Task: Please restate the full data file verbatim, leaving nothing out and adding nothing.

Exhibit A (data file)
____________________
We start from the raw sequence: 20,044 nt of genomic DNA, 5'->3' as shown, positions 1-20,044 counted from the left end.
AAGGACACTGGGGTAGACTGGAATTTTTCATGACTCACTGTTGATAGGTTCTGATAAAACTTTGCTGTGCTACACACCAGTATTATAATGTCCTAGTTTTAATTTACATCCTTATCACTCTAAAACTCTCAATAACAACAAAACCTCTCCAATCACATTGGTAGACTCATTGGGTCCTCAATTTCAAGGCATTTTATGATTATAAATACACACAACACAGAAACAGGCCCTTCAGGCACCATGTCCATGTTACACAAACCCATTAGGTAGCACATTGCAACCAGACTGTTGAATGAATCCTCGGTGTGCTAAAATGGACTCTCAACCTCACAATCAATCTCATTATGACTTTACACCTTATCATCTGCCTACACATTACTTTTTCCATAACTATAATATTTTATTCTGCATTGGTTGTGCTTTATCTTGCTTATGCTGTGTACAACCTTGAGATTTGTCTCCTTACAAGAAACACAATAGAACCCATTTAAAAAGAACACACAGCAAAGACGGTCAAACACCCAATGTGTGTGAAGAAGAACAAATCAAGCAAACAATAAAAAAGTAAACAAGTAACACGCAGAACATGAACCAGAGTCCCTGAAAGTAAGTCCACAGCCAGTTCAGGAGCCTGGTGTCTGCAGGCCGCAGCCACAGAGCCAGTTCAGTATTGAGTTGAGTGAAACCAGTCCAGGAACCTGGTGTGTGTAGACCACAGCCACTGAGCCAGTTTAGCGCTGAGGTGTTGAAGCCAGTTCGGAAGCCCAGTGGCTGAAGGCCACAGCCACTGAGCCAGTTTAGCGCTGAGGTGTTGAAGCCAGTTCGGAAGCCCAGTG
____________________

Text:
We start from the raw sequence: 20,044 nt of genomic DNA, 5'->3' as shown, positions 1-20,044 counted from the left end.
AAGGACACTGGGGTAGACTGGAATTTTTCATGACTCACTGTTGATAGGTTCTGATAAAACTTTGCTGTGCTACACACCAGTATTATAATGTCCTAGTTTTAATTTACATCCTTATCACTCTAAAACTCTCAATAACAACAAAACCTCTCCAATCACATTGGTAGACTCATTGGGTCCTCAATTTCAAGGCATTTTATGATTATAAATACACACAACACAGAAACAGGCCCTTCAGGCACCATGTCCATGTTACACAAACCCATTAGGTAGCACATTGCAACCAGACTGTTGAATGAATCCTCGGTGTGCTAAAATGGACTCTCAACCTCACAATCAATCTCATTATGACTTTACACCTTATCATCTGCCTACACATTACTTTTTCCATAACTATAATATTTTATTCTGCATTGGTTGTGCTTTATCTTGCTTATGCTGTGTACAACCTTGAGATTTGTCTCCTTACAAGAAACACAATAGAACCCATTTAAAAAGAACACACAGCAAAGACGGTCAAACACCCAATGTGTGTGAAGAAGAACAAATCAAGCAAACAATAAAAAAGTAAACAAGTAACACGCAGAACATGAACCAGAGTCCCTGAAAGTAAGTCCACAGCCAGTTCAGGAGCCTGGTGTCTGCAGGCCGCAGCCACAGAGCCAGTTCAGTATTGAGTTGAGTGAAACCAGTCCAGGAACCTGGTGTGTGTAGACCACAGCCACTGAGCCAGTTTAGCGCTGAGGTGTTGAAGCCAGTTCGGAAGCCCAGTGGCTGAAGGCCACAGCCACTGAGCCAGTTTAGCGCTGAGGTGTTGAAGCCAGTTCGGAAGCCCAGTG